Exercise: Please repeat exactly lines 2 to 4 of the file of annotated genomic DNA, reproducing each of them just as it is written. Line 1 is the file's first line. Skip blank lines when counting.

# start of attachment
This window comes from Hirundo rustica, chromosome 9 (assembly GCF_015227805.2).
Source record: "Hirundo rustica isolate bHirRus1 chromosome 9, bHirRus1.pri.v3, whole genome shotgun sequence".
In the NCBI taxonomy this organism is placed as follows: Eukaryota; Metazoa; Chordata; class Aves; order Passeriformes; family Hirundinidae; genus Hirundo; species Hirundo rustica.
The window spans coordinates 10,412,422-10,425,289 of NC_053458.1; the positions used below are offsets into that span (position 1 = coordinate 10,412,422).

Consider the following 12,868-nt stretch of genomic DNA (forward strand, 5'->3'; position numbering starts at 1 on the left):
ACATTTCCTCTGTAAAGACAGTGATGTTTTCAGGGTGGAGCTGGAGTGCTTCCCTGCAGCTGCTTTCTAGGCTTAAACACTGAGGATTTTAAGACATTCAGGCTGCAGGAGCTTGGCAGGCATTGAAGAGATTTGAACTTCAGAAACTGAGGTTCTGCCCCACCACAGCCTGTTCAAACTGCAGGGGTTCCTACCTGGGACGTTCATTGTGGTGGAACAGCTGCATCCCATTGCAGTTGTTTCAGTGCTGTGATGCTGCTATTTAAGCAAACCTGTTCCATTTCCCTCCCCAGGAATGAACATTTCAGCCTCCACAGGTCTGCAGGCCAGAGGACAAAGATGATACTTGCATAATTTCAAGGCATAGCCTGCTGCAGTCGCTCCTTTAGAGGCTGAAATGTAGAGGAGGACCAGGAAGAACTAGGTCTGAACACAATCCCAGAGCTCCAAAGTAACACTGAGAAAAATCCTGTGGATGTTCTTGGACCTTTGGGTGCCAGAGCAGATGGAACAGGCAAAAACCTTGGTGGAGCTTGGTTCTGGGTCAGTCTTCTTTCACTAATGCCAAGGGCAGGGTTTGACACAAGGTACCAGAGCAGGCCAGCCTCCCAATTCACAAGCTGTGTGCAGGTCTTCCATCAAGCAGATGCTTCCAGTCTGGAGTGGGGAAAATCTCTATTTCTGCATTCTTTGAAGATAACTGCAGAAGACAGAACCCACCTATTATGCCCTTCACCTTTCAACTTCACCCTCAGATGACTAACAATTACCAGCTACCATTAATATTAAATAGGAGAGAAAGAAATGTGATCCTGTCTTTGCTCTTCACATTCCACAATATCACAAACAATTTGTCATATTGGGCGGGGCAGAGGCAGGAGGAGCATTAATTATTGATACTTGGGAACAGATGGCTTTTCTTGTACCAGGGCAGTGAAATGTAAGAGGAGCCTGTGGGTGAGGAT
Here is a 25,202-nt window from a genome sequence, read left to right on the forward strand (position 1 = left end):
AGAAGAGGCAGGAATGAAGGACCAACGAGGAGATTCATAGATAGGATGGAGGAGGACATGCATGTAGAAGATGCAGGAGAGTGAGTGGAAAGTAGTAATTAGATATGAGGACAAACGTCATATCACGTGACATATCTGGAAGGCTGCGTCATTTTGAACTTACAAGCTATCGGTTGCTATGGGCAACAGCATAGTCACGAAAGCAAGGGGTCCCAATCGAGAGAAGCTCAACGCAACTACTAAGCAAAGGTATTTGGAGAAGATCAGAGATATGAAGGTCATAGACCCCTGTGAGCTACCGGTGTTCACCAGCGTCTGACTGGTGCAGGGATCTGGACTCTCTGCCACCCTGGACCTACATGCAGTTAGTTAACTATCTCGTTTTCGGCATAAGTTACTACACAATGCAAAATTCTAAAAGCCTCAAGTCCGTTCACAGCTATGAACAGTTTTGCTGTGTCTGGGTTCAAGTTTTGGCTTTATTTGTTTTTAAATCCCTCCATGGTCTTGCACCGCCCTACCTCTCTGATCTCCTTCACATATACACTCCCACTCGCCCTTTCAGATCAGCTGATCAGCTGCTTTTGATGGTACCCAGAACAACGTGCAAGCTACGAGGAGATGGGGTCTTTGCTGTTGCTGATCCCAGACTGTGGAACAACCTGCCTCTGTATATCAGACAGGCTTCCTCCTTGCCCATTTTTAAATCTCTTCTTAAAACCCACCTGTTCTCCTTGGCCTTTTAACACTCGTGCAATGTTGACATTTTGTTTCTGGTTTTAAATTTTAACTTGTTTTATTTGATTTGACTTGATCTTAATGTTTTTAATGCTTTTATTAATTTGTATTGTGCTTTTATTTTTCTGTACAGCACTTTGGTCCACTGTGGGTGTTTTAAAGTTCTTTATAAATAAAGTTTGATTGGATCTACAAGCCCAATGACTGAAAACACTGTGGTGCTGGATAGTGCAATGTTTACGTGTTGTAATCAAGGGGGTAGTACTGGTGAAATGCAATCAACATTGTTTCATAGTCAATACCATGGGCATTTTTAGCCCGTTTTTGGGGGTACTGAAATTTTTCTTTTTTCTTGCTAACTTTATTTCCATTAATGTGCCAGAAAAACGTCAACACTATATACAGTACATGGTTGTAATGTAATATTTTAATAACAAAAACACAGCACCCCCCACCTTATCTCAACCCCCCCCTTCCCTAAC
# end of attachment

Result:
Source record: "Hirundo rustica isolate bHirRus1 chromosome 9, bHirRus1.pri.v3, whole genome shotgun sequence".
In the NCBI taxonomy this organism is placed as follows: Eukaryota; Metazoa; Chordata; class Aves; order Passeriformes; family Hirundinidae; genus Hirundo; species Hirundo rustica.
The window spans coordinates 10,412,422-10,425,289 of NC_053458.1; the positions used below are offsets into that span (position 1 = coordinate 10,412,422).